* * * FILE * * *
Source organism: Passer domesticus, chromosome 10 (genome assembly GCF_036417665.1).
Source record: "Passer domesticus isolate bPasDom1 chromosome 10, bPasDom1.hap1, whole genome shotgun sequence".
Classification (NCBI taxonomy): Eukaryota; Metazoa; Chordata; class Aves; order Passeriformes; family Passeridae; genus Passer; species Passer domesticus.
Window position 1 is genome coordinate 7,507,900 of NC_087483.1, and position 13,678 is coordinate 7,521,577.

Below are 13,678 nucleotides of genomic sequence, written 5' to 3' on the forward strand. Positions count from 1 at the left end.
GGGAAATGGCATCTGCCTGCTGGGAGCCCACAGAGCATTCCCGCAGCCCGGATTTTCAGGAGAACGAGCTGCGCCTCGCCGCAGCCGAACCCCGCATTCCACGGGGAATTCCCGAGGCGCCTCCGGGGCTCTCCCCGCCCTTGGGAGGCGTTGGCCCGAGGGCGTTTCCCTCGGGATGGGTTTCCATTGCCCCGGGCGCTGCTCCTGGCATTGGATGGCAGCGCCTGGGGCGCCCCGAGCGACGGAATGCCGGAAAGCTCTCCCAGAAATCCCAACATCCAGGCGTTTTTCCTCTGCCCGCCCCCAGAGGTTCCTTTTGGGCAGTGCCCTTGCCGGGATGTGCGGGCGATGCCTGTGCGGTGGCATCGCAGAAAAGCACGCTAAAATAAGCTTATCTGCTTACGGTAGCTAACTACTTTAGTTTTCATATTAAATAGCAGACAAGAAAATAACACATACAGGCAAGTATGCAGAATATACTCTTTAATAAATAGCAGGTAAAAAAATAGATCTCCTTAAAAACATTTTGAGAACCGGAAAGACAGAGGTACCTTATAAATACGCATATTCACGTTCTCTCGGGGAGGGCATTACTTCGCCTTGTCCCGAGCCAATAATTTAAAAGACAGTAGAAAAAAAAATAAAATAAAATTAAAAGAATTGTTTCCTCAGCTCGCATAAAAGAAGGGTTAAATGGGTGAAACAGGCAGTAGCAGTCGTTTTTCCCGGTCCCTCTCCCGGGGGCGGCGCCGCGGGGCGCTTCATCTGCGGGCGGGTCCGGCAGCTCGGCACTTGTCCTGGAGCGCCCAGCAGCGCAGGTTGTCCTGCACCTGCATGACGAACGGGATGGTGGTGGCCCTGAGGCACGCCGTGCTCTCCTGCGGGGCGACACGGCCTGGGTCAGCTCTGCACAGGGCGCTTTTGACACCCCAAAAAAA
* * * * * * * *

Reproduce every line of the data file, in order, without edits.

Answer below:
Source organism: Passer domesticus, chromosome 10 (genome assembly GCF_036417665.1).
Source record: "Passer domesticus isolate bPasDom1 chromosome 10, bPasDom1.hap1, whole genome shotgun sequence".
Classification (NCBI taxonomy): Eukaryota; Metazoa; Chordata; class Aves; order Passeriformes; family Passeridae; genus Passer; species Passer domesticus.
Window position 1 is genome coordinate 7,507,900 of NC_087483.1, and position 13,678 is coordinate 7,521,577.

Below are 13,678 nucleotides of genomic sequence, written 5' to 3' on the forward strand. Positions count from 1 at the left end.
GGGAAATGGCATCTGCCTGCTGGGAGCCCACAGAGCATTCCCGCAGCCCGGATTTTCAGGAGAACGAGCTGCGCCTCGCCGCAGCCGAACCCCGCATTCCACGGGGAATTCCCGAGGCGCCTCCGGGGCTCTCCCCGCCCTTGGGAGGCGTTGGCCCGAGGGCGTTTCCCTCGGGATGGGTTTCCATTGCCCCGGGCGCTGCTCCTGGCATTGGATGGCAGCGCCTGGGGCGCCCCGAGCGACGGAATGCCGGAAAGCTCTCCCAGAAATCCCAACATCCAGGCGTTTTTCCTCTGCCCGCCCCCAGAGGTTCCTTTTGGGCAGTGCCCTTGCCGGGATGTGCGGGCGATGCCTGTGCGGTGGCATCGCAGAAAAGCACGCTAAAATAAGCTTATCTGCTTACGGTAGCTAACTACTTTAGTTTTCATATTAAATAGCAGACAAGAAAATAACACATACAGGCAAGTATGCAGAATATACTCTTTAATAAATAGCAGGTAAAAAAATAGATCTCCTTAAAAACATTTTGAGAACCGGAAAGACAGAGGTACCTTATAAATACGCATATTCACGTTCTCTCGGGGAGGGCATTACTTCGCCTTGTCCCGAGCCAATAATTTAAAAGACAGTAGAAAAAAAAATAAAATAAAATTAAAAGAATTGTTTCCTCAGCTCGCATAAAAGAAGGGTTAAATGGGTGAAACAGGCAGTAGCAGTCGTTTTTCCCGGTCCCTCTCCCGGGGGCGGCGCCGCGGGGCGCTTCATCTGCGGGCGGGTCCGGCAGCTCGGCACTTGTCCTGGAGCGCCCAGCAGCGCAGGTTGTCCTGCACCTGCATGACGAACGGGATGGTGGTGGCCCTGAGGCACGCCGTGCTCTCCTGCGGGGCGACACGGCCTGGGTCAGCTCTGCACAGGGCGCTTTTGACACCCCAAAAAAA